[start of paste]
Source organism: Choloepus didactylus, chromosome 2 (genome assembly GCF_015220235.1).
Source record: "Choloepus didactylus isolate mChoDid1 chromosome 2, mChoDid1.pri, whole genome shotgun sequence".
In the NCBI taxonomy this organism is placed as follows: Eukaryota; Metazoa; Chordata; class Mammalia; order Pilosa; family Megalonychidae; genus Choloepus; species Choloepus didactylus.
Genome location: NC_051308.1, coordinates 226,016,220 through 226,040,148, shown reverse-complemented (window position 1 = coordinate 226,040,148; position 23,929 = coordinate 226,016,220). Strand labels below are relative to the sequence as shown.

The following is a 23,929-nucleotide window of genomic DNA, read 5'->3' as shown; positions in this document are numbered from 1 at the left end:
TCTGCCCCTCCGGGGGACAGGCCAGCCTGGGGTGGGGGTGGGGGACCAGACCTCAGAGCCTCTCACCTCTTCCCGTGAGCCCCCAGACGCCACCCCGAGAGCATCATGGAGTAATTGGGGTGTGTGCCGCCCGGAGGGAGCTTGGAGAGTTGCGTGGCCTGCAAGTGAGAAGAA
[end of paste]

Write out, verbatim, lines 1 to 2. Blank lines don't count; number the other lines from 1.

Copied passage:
Source organism: Choloepus didactylus, chromosome 2 (genome assembly GCF_015220235.1).
Source record: "Choloepus didactylus isolate mChoDid1 chromosome 2, mChoDid1.pri, whole genome shotgun sequence".